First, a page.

Kristian W. Fried and Dieter Lenoir, EPA Environmental Science Database: Not Only for Americans, Angewandte Chemie International Edition 43(20), 2597 (2004). (Accessible only to subscribers.) Fried and Lenoir review the EPA Science Inventory database, freely accessible to the public since November 2003. (See earlier blog posting.) They also point out the interconnectivity between the EPA site and other U.S. government chemical and toxicological databases and herald a forthcoming (pending ratification_ European Union chemical database: REACH (Registration, Evaluation and Authorization of Chemicals). Mainly, Fried and Lenoir contend that the EPA databases benefit scientists around the globe, not just in the U.S.
Vivienne Parry, A toenail in the door, The Guardian, May 6, 2004. Excerpt: "There's a touch of Through the Looking Glass about scientific publishing. In this topsy-turvy world, publishers obtain research results for nothing, have them refereed for nothing, print them in their journal and then - and this is sheer genius - sell the journal (for an arm and a leg) to the institution where the research took place. Make that several legs. The taxpayer or charity donor who footed the research bill can't see what they've paid for unless they too cross the publisher's palm with silver. That can't be right. Nor can it be right that publishers retain copyright on work that should belong to the author. This pernicious system creates knowledge paupers because new knowledge is only available to those with the cash to access it....Why aren't scientists bitching about this? First, because they are reluctant to change a system that has underpinned science since the 17th century. But there's a more fundamental reason....If you work in toenail science and the key journal in your field is the International Journal of Toenail Clippings, that's the journal you have to have, and the one you have to publish in, no matter what the cost (which rarely comes from your own pocket). In the vernacular, it's called 'having one over a barrel'....There are issues on costs and there will be a messy, sometimes bloody, interregnum as science publishing moves to a predominantly open access model. The most plaintive squeaks will come from the learned bodies, which will point to the fine initiatives, such as junior fellowships, made possible by their journal income. The best will develop other revenue streams, the worst will go to the wall. They should recall why they exist. To purvey science. To everyone....The mighty Wellcome Trust has already committed itself to open access and the research charities are bound to follow for they recognise the bang for buck they're getting for their supporters. The concept of a copy for the taxpayer is a compelling one. Science should embrace it wholeheartedly."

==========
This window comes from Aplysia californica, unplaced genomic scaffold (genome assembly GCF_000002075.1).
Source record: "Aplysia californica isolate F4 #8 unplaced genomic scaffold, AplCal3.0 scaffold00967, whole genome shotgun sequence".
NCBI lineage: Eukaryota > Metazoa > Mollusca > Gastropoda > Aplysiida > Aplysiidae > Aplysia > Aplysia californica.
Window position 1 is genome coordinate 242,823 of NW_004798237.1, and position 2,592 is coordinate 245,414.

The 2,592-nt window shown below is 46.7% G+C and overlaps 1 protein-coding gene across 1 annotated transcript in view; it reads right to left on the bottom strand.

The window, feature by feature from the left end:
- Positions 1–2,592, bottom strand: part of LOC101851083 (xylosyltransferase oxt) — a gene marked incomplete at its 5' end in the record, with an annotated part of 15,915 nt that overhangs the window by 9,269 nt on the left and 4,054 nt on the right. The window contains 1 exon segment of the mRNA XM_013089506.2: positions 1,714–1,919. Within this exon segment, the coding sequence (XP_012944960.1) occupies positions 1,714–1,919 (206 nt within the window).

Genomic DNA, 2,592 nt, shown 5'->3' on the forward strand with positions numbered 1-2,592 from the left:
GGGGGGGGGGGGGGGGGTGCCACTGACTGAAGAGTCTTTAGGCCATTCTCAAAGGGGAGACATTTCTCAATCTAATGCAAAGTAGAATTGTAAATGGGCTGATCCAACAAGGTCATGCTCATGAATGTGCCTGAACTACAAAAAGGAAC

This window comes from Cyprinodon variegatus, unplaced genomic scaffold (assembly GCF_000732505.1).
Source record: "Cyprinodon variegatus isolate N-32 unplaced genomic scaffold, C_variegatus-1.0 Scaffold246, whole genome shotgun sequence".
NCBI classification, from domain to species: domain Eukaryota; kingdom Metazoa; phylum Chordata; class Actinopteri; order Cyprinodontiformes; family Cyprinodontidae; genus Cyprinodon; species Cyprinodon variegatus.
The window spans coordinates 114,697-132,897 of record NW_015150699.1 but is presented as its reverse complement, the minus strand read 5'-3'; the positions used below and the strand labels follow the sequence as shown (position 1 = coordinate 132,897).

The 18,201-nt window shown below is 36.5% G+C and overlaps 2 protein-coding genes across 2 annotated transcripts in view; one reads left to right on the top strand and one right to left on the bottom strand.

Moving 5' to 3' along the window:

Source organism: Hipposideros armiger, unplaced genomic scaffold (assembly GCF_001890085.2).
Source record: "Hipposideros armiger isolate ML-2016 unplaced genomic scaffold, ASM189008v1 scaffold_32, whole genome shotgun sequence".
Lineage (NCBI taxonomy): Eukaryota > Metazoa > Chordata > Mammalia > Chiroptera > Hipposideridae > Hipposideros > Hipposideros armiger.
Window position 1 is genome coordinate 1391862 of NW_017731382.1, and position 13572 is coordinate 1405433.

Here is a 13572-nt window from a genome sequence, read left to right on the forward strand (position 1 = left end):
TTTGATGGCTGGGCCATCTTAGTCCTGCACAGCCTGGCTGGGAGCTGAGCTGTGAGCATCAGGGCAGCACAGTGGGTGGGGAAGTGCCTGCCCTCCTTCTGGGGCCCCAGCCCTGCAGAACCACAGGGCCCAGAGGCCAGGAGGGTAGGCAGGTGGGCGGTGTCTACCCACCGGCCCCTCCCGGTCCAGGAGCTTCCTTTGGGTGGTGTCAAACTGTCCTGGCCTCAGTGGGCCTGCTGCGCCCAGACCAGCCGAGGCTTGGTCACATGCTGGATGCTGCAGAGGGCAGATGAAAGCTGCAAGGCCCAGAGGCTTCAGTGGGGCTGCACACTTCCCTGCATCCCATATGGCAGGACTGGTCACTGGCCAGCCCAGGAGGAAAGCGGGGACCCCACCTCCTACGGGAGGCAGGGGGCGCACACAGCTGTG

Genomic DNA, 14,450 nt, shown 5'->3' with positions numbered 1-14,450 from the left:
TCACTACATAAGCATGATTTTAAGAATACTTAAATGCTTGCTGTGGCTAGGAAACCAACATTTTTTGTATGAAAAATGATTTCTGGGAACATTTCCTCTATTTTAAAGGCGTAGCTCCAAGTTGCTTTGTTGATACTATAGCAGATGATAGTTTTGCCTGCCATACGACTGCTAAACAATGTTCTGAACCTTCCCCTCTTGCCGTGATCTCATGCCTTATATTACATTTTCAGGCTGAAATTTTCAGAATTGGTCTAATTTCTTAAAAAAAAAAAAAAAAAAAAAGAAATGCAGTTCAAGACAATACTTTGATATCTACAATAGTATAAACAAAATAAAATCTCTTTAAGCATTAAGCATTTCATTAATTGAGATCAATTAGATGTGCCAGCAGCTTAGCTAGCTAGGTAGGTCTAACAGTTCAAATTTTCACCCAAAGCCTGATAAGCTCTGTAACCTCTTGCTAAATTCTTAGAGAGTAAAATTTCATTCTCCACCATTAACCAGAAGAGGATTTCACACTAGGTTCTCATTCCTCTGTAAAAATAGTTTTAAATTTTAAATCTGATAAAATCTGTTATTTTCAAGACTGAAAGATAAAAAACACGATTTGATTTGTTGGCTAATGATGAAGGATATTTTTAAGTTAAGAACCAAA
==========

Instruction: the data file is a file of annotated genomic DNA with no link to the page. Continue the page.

Sarah Hall, Research boss wary over web publishing, The Guardian, May 6, 2004. Excerpt: "The government would have to be 'pretty brave' to demand open access publishing for all publicly funded scientific research journals, a government adviser said yesterday. Professor Sir Keith O'Nions, the director-general of the Research Councils, yesterday said that it would be 'unwise' for ministers to demand that government-funded journals should be available without charge over the internet." (PS: The better policy is for the government to require OA to all taxpayer-funded research, but without specifying that it must be through OA journals. It could be through OA archives. That would insure that there was enough capacity to hold all taxpayer-funded research and at the same time preserve the freedom of authors to publish in the journals of their choice. Doubts about the OA journal business model, even though they are answerable, needn't enter the picture at all.)